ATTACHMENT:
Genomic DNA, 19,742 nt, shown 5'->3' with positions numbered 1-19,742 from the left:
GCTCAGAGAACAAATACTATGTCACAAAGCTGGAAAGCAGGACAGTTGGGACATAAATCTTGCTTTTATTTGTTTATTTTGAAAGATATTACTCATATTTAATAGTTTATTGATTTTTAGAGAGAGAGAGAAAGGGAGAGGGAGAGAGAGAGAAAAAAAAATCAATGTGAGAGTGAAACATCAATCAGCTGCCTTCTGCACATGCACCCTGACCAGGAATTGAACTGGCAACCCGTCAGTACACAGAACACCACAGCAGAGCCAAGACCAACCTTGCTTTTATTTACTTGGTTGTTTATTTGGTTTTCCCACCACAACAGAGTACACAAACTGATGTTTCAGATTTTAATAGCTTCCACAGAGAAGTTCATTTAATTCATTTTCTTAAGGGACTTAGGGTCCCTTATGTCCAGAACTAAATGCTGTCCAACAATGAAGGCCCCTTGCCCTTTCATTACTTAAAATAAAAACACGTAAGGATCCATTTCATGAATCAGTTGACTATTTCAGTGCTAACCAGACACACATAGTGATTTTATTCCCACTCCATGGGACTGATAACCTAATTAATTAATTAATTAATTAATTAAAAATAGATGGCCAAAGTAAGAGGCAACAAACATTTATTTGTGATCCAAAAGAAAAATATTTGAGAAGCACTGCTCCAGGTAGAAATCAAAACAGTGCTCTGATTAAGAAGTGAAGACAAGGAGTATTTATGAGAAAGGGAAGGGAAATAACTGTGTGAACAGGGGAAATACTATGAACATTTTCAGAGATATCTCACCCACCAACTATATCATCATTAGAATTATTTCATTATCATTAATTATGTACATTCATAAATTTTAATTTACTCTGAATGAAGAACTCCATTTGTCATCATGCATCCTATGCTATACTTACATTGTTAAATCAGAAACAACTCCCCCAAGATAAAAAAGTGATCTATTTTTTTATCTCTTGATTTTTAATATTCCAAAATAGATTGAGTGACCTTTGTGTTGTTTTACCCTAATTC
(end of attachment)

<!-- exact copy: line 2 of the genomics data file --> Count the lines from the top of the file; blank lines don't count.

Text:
GCTCAGAGAACAAATACTATGTCACAAAGCTGGAAAGCAGGACAGTTGGGACATAAATCTTGCTTTTATTTGTTTATTTTGAAAGATATTACTCATATTTAATAGTTTATTGATTTTTAGAGAGAGAGAGAAAGGGAGAGGGAGAGAGAGAGAAAAAAAAATCAATGTGAGAGTGAAACATCAATCAGCTGCCTTCTGCACATGCACCCTGACCAGGAATTGAACTGGCAACCCGTCAGTACACAGAACACCACAGCAGAGCCAAGACCAACCTTGCTTTTATTTACTTGGTTGTTTATTTGGTTTTCCCACCACAACAGAGTACACAAACTGATGTTTCAGATTTTAATAGCTTCCACAGAGAAGTTCATTTAATTCATTTTCTTAAGGGACTTAGGGTCCCTTATGTCCAGAACTAAATGCTGTCCAACAATGAAGGCCCCTTGCCCTTTCATTACTTAAAATAAAAACACGTAAGGATCCATTTCATGAATCAGTTGACTATTTCAGTGCTAACCAGACACACATAGTGATTTTATTCCCACTCCATGGGACTGATAACCTAATTAATTAATTAATTAATTAATTAAAAATAGATGGCCAAAGTAAGAGGCAACAAACATTTATTTGTGATCCAAAAGAAAAATATTTGAGAAGCACTGCTCCAGGTAGAAATCAAAACAGTGCTCTGATTAAGAAGTGAAGACAAGGAGTATTTATGAGAAAGGGAAGGGAAATAACTGTGTGAACAGGGGAAATACTATGAACATTTTCAGAGATATCTCACCCACCAACTATATCATCATTAGAATTATTTCATTATCATTAATTATGTACATTCATAAATTTTAATTTACTCTGAATGAAGAACTCCATTTGTCATCATGCATCCTATGCTATACTTACATTGTTAAATCAGAAACAACTCCCCCAAGATAAAAAAGTGATCTATTTTTTTATCTCTTGATTTTTAATATTCCAAAATAGATTGAGTGACCTTTGTGTTGTTTTACCCTAATTC